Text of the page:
It’s a moving MV, mostly because the first time you listen to the song, it’s not exactly the story you have in mind. Yet, when you see it play out on the screen, it draws a whole new feeling of longing and intimacy out of the track.

Hannah: Seventeen’s “Clap” stood out to me because of the way the MV utilised visual effects to represent the group’s identity as producer-dols. Like Red Velvet’s “Peek-a-Boo”, the group played around with previous concepts to create a tongue-in-cheek MV full of fun references for fans to spot. Aesthetic tricks like layering Woozi’s performance during the bridge to reveal the editing behind the final shot are a clever technique to add depth to a light track. By revealing the way the MV itself is created, these effects credit Seventeen’s hard work producing, choreographing and penning their songs behind the scenes. The shots utilising sets from past music videos and tapes referencing previous title tracks all slot together in a cohesive visual representation of Seventeen’s talent both on and off camera that is captivating to watch.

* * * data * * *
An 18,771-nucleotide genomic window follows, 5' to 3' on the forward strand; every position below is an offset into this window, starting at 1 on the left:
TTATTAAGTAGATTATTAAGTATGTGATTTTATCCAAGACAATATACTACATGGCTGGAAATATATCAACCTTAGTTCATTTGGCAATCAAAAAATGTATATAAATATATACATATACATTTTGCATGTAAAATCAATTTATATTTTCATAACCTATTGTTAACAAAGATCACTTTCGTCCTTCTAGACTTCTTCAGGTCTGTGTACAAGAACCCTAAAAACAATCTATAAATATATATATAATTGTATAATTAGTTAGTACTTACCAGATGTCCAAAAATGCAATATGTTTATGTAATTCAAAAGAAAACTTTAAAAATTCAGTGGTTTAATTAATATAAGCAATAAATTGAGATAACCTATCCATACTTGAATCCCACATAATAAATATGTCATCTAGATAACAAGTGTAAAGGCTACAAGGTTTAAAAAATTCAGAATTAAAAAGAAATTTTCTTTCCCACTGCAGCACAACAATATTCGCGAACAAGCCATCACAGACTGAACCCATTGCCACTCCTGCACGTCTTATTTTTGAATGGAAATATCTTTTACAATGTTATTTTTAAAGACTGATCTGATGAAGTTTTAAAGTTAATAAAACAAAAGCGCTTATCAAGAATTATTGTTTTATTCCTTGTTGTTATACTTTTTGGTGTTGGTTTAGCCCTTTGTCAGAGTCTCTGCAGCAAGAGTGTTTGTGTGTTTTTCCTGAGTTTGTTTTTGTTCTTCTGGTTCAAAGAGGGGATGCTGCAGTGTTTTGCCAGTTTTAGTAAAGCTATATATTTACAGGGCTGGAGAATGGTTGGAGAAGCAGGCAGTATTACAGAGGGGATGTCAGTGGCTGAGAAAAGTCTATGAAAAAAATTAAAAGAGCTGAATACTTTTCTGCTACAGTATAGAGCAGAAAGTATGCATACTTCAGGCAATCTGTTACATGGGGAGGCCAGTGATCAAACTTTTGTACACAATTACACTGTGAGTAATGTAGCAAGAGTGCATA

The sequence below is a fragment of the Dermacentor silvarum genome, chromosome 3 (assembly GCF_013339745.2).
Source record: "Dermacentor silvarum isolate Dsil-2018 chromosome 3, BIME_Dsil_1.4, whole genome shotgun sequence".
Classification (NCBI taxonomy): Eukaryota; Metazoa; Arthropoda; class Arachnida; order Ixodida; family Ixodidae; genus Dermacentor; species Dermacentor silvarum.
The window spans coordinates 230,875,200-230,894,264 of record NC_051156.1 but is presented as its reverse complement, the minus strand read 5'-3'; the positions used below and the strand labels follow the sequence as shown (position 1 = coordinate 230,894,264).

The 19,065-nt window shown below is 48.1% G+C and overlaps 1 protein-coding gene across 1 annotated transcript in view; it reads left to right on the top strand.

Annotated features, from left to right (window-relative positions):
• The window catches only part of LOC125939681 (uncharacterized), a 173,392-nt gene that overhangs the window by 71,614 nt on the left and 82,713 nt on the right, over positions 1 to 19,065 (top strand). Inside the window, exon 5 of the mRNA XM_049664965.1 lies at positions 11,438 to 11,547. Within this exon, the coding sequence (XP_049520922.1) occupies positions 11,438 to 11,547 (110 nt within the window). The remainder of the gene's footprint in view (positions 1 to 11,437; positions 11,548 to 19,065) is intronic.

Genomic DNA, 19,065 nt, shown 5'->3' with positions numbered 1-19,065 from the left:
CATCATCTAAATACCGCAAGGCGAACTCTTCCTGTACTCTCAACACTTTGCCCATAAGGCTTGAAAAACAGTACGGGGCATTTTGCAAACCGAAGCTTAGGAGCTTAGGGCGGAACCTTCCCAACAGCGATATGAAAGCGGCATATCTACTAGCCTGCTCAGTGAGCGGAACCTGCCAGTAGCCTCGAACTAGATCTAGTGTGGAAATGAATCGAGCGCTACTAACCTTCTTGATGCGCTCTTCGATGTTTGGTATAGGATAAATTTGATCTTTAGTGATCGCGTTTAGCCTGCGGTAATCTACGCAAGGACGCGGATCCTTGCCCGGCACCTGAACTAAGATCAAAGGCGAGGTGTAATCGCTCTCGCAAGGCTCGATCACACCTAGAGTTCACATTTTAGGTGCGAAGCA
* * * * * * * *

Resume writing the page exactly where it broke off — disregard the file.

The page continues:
In contrast, the use of lighting effects in G-Dragon’s “Untitled, 2014”, initially seem to be the only point of interest in the understated MV that accompanies a stripped-down performance. Yet the simplicity of these techniques highlights the poignancy of the song while never taking away from the centrepiece of G-Dragon’s vocals. The colours blush and fade as the melody rises then falls, a perfect accompaniment to embody the conflicting moods of the track. It may be untitled, but the listener needs no further embellishments to tap in to the raw emotions of this piece.

In comparison to the eclectic, even brazen, visuals G-Dragon usually employs to convey the themes of his MVs, this one stands out for its beautiful minimalism. To me this is the MV interpretation of a stage with a single spotlight – in the colourful, chaotic world of K-pop it’s easy to forget that sometimes the performer is all you need to catch the viewer’s attention.